NGC 6240 (An extremely luminous galaxy about 400 million light years from Earth.)
Description: The peculiar butterfly shape of NGC 6240 was caused by the collision of two smaller galaxies. Chandra's high-resolution image of the galaxy's central region revealed not one, but two active giant black holes. Over the course of the next few hundred million years, the two supermassive black holes, which are about 3000 light years apart, will drift toward one another and merge to form one larger supermassive black hole. The relatively recent merger (30 million years) that formed this galaxy triggered a dramatic increase in the rate of star formation and supernova explosions. Heat generated by this activity created the extensive multimillion degree Celsius gas seen in this image. The red, green, and blue colors represent low, medium and high X-ray energies, respectively.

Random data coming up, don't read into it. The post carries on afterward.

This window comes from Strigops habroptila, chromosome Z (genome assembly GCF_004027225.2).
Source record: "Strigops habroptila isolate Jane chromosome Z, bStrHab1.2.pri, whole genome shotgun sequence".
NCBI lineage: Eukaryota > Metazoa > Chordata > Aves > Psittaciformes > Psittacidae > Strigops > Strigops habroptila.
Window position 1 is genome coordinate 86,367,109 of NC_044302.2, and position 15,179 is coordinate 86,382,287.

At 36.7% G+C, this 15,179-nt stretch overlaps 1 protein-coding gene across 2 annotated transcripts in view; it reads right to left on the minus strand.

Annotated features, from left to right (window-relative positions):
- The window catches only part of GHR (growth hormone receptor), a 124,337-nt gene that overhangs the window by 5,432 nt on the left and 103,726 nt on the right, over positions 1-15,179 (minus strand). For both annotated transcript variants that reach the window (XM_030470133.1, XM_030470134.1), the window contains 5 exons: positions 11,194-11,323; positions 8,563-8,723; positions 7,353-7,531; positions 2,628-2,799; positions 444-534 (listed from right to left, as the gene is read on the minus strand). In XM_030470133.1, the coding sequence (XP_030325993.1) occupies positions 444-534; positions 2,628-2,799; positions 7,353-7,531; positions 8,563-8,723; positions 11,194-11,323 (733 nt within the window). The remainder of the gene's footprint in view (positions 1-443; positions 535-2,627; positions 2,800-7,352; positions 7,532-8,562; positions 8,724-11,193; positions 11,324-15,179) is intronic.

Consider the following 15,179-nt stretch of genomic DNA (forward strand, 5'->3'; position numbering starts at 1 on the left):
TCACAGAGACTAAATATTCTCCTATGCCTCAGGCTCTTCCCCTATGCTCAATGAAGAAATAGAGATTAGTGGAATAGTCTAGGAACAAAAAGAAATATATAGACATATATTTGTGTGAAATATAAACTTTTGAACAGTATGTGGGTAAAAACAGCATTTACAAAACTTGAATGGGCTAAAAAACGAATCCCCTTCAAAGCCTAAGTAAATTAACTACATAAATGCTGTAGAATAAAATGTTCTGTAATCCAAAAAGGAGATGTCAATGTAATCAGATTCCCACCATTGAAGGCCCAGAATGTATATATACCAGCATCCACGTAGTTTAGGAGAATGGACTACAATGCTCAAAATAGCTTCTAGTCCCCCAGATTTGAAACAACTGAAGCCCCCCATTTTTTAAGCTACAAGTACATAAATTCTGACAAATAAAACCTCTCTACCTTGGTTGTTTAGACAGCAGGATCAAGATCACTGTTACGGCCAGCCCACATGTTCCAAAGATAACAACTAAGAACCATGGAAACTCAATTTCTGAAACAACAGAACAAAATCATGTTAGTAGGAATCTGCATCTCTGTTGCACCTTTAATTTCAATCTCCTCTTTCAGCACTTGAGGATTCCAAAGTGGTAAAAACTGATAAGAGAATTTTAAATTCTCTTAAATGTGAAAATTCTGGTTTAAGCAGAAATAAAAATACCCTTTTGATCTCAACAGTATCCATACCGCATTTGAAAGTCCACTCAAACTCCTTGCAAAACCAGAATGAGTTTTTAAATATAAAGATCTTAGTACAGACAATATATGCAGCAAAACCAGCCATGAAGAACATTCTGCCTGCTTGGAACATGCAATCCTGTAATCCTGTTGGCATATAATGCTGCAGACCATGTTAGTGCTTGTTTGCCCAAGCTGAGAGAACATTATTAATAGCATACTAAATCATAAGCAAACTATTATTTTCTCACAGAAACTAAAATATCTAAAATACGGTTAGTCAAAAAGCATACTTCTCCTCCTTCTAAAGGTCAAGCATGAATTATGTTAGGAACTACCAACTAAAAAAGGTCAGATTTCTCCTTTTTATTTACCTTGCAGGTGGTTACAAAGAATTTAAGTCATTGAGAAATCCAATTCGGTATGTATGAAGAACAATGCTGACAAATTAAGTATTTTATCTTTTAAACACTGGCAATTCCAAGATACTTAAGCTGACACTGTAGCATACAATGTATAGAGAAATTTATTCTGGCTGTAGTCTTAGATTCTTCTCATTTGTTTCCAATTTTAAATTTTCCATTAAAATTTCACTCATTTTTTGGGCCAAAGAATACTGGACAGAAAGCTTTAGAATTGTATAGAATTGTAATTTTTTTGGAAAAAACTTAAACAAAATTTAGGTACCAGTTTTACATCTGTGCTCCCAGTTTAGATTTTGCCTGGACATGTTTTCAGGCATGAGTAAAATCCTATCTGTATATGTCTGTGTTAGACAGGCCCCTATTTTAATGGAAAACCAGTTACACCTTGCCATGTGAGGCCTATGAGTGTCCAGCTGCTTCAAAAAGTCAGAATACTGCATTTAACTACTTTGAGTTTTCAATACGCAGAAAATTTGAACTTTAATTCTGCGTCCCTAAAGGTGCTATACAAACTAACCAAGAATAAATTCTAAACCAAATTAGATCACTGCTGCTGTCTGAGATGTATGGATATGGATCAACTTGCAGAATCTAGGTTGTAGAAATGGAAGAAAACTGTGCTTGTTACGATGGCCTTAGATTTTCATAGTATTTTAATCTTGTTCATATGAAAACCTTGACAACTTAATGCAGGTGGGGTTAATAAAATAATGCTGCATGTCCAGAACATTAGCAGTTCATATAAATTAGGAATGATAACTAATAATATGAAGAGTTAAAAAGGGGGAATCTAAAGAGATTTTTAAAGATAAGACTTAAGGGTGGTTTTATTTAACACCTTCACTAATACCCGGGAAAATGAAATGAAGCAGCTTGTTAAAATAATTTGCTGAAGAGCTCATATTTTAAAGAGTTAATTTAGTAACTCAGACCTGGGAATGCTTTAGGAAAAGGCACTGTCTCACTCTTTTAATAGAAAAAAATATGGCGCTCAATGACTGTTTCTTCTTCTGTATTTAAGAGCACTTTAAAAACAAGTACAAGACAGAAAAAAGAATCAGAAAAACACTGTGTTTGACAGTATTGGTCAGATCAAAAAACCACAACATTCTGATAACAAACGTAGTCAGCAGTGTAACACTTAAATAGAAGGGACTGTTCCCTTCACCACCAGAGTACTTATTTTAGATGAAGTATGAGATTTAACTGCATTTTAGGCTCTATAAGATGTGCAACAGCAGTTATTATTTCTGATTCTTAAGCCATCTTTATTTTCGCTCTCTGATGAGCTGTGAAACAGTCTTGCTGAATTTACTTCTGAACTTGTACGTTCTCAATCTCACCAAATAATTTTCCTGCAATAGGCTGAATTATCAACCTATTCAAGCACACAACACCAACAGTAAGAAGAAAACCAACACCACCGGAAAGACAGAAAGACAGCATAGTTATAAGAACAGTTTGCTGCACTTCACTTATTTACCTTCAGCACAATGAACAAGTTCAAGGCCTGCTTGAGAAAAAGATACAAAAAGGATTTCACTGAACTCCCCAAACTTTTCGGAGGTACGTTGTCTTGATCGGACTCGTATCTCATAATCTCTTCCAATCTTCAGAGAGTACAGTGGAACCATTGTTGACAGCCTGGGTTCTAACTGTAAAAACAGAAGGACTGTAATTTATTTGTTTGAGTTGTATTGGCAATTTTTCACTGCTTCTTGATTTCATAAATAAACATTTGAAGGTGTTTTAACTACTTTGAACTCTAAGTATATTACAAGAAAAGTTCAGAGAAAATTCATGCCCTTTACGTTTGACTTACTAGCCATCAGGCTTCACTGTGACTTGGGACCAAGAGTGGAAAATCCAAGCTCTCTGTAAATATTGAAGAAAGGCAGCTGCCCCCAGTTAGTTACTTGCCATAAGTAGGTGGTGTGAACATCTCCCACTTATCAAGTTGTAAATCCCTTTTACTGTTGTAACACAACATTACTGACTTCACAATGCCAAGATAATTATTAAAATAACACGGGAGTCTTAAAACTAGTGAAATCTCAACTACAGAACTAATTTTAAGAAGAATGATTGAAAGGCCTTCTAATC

Creator/Photographer: Chandra X-ray Observatory
NASA's Chandra X-ray Observatory, which was launched and deployed by Space Shuttle Columbia on July 23, 1999, is the most sophisticated X-ray observatory built to date. The mirrors on Chandra are the largest, most precisely shaped and aligned, and smoothest mirrors ever constructed. Chandra is helping scientists better understand the hot, turbulent regions of space and answer fundamental questions about origin, evolution, and destiny of the Universe. The images Chandra makes are twenty-five times sharper than the best previous X-ray telescope. NASA's Marshall Space Flight Center in Huntsville, Ala., manages the Chandra program for NASA's Science Mission Directorate in Washington. The Smithsonian Astrophysical Observatory controls Chandra science and flight operations from the Chandra X-ray Center in Cambridge, Massachusetts.
Medium: Chandra telescope x-ray
Repository: Smithsonian Astrophysical Observatory
Gift line: NASA/CXC/MPE/S.Komossa et al.
Accession number: ngc6420